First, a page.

Cyber bullying

W orkplace bullying is frighteningly common, and can take a big toll on businesses. Research from the US and UK consistently shows that an astronomic number of employees surveyed had been affected by workplace bullying, whether as a target or a witness.
Cyberbullying is now a fact of life, and against the law. 
Australia is signatory to international human rights laws that are relevant to bullying.
Because employers are required by law to provide a working environment that’s safe, it is an issue for print bosses. 
There have been cases before Fair Work Australia where businesses have been fined for failing to implement policies and train people in managing bullying. And as social media continues to blur the lines between work and private life, what constitutes work activities as opposed to out-of-hours conduct becomes more difficult to manage.
Workplace discrimination cyber bullying is ever increasing, and is a major challenge for organisations today. To combat this, printers can put several strategies in place.
First, employers should ensure there company has a social media policy in place that makes reference to cyber bullying and responsible use of the internet and social media.  
The policy has to draw the distinction between work and home. Companies are now expected to develop suitable and integrated bullying and harassment and social media policies that cover cyber-bullying.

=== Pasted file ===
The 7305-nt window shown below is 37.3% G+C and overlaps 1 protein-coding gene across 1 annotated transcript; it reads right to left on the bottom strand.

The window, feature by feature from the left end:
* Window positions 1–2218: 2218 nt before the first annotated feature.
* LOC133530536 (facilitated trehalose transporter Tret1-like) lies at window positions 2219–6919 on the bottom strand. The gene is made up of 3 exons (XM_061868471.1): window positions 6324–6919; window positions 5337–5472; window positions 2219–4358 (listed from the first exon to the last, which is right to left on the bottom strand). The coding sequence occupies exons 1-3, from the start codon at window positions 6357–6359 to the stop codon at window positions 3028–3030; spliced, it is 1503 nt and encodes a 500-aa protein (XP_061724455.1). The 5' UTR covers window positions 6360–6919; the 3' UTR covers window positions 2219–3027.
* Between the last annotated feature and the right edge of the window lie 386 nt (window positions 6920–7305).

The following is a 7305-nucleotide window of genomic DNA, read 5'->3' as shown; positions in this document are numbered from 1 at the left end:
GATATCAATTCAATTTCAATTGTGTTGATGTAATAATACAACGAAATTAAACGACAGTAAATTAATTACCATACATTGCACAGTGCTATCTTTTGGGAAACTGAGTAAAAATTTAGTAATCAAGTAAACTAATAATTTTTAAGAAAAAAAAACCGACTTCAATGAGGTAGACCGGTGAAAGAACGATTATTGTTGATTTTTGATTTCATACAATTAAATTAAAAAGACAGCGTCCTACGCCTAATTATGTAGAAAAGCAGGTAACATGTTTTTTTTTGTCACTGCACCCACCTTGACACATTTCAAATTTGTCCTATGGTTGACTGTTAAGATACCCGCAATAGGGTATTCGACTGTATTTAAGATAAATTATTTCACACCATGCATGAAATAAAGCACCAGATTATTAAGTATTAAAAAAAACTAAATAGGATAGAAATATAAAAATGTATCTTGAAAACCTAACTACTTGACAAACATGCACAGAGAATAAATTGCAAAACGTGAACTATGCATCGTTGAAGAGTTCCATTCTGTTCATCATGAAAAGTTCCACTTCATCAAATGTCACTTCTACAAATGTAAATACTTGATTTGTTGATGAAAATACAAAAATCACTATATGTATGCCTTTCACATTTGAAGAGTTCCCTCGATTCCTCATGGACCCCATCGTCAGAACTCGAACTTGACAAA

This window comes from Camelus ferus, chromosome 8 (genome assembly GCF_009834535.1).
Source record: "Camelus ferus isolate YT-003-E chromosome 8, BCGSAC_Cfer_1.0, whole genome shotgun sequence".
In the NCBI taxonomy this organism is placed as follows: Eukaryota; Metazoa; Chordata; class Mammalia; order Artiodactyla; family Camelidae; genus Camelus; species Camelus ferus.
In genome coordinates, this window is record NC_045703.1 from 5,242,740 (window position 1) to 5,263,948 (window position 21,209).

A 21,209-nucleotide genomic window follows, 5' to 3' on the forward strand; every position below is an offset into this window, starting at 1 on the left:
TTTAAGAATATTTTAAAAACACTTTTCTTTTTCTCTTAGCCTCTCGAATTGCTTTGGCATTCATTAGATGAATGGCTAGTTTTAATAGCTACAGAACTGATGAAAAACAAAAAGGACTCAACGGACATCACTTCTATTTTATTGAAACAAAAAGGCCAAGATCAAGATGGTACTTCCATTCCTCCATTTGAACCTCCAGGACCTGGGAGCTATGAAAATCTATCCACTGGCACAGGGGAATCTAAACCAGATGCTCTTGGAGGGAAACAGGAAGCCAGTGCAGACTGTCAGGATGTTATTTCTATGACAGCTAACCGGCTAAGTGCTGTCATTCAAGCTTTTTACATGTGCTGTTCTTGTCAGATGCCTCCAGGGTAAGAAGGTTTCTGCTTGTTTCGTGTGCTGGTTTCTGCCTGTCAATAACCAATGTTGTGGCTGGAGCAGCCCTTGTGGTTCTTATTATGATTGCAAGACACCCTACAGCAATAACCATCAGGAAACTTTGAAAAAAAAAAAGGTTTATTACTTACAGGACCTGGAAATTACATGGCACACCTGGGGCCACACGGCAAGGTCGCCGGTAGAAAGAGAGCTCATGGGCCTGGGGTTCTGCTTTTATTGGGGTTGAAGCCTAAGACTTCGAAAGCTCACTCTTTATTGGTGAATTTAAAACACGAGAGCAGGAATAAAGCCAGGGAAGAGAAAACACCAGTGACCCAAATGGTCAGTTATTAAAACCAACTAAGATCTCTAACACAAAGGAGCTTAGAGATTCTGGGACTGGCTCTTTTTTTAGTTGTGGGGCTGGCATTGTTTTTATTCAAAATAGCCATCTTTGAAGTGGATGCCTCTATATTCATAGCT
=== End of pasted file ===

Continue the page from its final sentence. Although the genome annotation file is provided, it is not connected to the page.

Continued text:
Ideally, these need to be developed with employees to get everyone buying in. The policy should cover the following:
•a definition of bullying and cyber bullying, including examples of conduct that may constitute cyber-bullying
•examples of websites considered to be social media sites
•examples of what is considered appropriate and acceptable behaviour
•examples of what is considered prohibited conduct. This would include harassment, discrimination, professional misconduct or conduct which is otherwise damaging to the business’ reputation.
•The company needs a reporting and investigation process for bullying and cyber-bullying
•The company has to set out the consequences for engaging in bullying or cyber-bullying behaviour.
These rules should be the bare minimum. Secondly, employees should know that they are potentially breaching laws when they engage in cyber bullying. Misuse of telecommunications, stalking and harassment and criminal defamation can carry severe financial penalties. 
Employees need to be encouraged to report incidents of cyber bullying to management and HR. 
The company should also provide bullying and harassment training for people using social media and the internet.
It is also important to provide ongoing coaching for managers to ensure they are equipped to handle sensitive issues such as bullying. 
In the event of a bullying or a conflict situation, providing skills based coaching on how the individual should manage the conflict prevents these issues from lingering. Providing and promoting an EAP (Employee Assistance Programme) allows an individual the opportunity to talk through any issues they might be having with an independent trained professional, should they feel unable to speak up to a manager or a member of the HR team – in the unlikely event they have one.

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